Approximately 80% of people will experience lower back pain at some stage in their life. It is one of the most common reasons for people missing work and seeing a doctor or physiotherapist. Although it is extremely common it can often a bit of an unknown to the general public as to what is the cause for their pain and disability.
Finals time for most winter sports is fast approaching and from a physiotherapy perspective this is the time of year that we see a spike in sporting injuries. A lot of these injuries tend to be to parts of the body that have some sort of deficit, be it strength, length or control. It is quite hard to be able to identify these areas yourself and even physiotherapists would find it hard to accurate identify these deficits purely through observation.
Tendon pain, referred to as tendinopathy, is debilitative condition that commonly affects the Achilles and patella tendons. The athlete can initially ‘run through’ the pain in the early stages however this often interferes with the healing stages.
The movements associated with sports such as a swimming stroke, cricket bowl, golf swing or tennis serve, when completed in numerous repetitions, particularly if there is a dysfunctional movement pattern present, can develop into a shoulder injury such as impingement syndrome. Impingement syndrome also known as Bursitis, Subacromial Impingement, or Rotator Cuff Tendinopathy can lead to long stints on the sideline if not treated correctly.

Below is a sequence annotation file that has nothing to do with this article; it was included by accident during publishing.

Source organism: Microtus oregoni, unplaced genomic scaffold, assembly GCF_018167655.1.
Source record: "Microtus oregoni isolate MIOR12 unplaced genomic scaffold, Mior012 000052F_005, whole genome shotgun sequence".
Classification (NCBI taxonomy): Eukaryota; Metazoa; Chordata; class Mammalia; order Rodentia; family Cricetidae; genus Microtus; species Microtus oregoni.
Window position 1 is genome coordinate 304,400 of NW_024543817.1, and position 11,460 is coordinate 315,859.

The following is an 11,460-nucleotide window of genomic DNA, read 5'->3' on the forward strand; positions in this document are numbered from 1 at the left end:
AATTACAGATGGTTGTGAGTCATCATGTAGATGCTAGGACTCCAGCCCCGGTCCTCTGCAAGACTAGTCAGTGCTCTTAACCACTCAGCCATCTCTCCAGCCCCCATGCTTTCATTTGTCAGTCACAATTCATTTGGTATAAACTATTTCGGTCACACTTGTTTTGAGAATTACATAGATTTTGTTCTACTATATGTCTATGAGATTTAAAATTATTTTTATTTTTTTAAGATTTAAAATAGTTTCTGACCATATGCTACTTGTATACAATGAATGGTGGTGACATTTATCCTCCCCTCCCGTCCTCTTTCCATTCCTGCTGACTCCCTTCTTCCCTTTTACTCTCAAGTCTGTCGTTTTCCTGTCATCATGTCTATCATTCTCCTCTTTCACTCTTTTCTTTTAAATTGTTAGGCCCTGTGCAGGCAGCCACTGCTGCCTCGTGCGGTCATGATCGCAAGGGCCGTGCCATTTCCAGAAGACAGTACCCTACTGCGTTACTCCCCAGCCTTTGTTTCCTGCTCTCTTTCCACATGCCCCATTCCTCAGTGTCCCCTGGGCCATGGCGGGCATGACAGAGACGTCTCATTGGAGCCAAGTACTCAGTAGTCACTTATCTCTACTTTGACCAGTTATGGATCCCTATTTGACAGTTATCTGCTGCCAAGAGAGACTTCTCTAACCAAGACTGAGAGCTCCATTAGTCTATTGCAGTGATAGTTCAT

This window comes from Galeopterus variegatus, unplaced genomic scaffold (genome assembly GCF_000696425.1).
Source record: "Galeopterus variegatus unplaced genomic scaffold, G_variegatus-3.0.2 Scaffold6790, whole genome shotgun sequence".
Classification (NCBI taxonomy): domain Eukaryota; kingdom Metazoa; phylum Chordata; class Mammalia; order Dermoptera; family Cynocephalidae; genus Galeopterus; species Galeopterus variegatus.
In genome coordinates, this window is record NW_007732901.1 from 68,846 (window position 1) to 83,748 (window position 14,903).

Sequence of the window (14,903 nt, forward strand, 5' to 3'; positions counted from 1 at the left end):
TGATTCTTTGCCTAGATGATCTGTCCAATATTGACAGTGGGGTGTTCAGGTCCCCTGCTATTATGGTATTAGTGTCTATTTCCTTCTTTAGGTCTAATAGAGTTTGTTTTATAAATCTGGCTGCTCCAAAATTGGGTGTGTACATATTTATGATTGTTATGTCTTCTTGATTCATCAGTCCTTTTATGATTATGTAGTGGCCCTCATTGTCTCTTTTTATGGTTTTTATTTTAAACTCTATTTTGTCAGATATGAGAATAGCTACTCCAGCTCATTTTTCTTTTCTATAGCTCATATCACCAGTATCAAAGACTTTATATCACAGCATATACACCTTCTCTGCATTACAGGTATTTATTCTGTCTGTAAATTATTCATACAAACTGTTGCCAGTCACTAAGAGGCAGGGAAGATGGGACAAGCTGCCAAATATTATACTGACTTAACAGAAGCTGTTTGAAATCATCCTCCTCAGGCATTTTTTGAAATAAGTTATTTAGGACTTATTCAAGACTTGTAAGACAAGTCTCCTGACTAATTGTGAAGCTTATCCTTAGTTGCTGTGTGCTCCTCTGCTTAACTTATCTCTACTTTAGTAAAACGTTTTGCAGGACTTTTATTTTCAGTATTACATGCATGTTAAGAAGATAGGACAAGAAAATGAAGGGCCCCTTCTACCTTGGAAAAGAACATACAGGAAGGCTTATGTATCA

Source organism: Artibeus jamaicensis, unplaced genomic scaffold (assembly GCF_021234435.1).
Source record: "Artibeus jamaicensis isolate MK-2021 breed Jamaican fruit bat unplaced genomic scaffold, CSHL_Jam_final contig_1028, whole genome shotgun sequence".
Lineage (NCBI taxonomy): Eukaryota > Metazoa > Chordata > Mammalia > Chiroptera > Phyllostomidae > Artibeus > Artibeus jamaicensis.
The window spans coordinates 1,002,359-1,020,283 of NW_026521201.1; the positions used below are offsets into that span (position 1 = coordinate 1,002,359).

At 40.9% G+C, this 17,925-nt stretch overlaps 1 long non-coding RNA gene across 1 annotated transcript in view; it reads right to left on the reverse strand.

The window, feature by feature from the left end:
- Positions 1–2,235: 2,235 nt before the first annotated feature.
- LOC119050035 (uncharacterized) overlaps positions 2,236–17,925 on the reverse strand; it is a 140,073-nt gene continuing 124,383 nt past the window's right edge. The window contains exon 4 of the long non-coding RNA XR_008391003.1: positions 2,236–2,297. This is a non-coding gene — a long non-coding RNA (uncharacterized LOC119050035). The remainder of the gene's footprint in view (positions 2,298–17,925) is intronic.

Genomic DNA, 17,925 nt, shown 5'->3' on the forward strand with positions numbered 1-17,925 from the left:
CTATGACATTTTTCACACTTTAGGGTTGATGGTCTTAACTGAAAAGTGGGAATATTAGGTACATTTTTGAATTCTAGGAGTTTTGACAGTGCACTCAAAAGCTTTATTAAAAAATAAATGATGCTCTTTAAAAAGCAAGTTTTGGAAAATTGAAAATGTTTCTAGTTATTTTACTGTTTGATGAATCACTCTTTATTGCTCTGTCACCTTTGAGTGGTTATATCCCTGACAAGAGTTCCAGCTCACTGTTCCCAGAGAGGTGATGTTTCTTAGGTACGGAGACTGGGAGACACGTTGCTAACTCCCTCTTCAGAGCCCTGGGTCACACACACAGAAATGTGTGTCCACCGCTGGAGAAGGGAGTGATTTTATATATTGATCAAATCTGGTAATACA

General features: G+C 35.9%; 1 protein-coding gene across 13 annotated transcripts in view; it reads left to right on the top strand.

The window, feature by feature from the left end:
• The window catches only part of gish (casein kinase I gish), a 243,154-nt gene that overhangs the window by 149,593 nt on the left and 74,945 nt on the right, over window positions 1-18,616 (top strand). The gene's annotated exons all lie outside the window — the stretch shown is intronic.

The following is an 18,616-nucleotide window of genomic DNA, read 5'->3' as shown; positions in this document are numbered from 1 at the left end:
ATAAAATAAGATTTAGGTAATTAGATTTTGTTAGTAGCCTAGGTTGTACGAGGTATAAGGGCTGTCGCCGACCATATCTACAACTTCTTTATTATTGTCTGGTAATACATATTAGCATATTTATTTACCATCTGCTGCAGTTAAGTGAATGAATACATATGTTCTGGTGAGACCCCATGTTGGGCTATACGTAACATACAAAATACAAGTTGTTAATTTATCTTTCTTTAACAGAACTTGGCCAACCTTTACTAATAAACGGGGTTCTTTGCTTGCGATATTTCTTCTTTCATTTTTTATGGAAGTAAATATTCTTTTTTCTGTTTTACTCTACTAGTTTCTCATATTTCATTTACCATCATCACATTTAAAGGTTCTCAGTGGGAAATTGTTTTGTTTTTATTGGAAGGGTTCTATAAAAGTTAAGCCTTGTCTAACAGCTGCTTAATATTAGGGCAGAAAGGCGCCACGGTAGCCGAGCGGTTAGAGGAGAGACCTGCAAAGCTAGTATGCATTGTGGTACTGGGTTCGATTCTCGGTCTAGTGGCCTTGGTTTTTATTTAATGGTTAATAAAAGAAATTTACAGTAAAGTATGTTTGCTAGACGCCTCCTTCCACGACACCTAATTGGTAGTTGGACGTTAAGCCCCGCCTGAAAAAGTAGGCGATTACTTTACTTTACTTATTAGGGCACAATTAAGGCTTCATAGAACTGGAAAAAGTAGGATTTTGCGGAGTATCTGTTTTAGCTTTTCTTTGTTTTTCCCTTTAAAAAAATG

A lot of people choose to change their diet as a New Years resolution, but which one do you choose to follow? There are many popular types of diets out there which can make your resolution complicated and confusing. We enjoy listening to Dr Mike Evans - who in this video talks about what's the best diet you can start that will help lose weight.
Eating well and at the right time can have a significant effect on your ability to recover from a bout of exercise. As a rough guide it is recommended you eat 1 gram of carbohydrates per 1kg bodyweight within an hour after exercising to replace glycogen stores in muscles and liver. Consuming 10-25g of protein in addition to the carbs will aid recovery of muscles.
It is described as increased pressure within an enclosed space which reduces blood flow and tissue perfusion. Unlike shin splints, pain is usually increased with exertion and relieved with rest. The most common area is the anterior compartment (front of the shin) which causes pain in the front and outside of the shin. The syndrome is frequently bilaterally.
Shin splints are an umbrella term used to describe the pain felt around the front portion of the lower leg. The reason it is described as an umbrella term is because “shin splints” is not an exact diagnosis. In fact, there are a few different causes of shin pain that have been classified. The three most common are explained below in detail: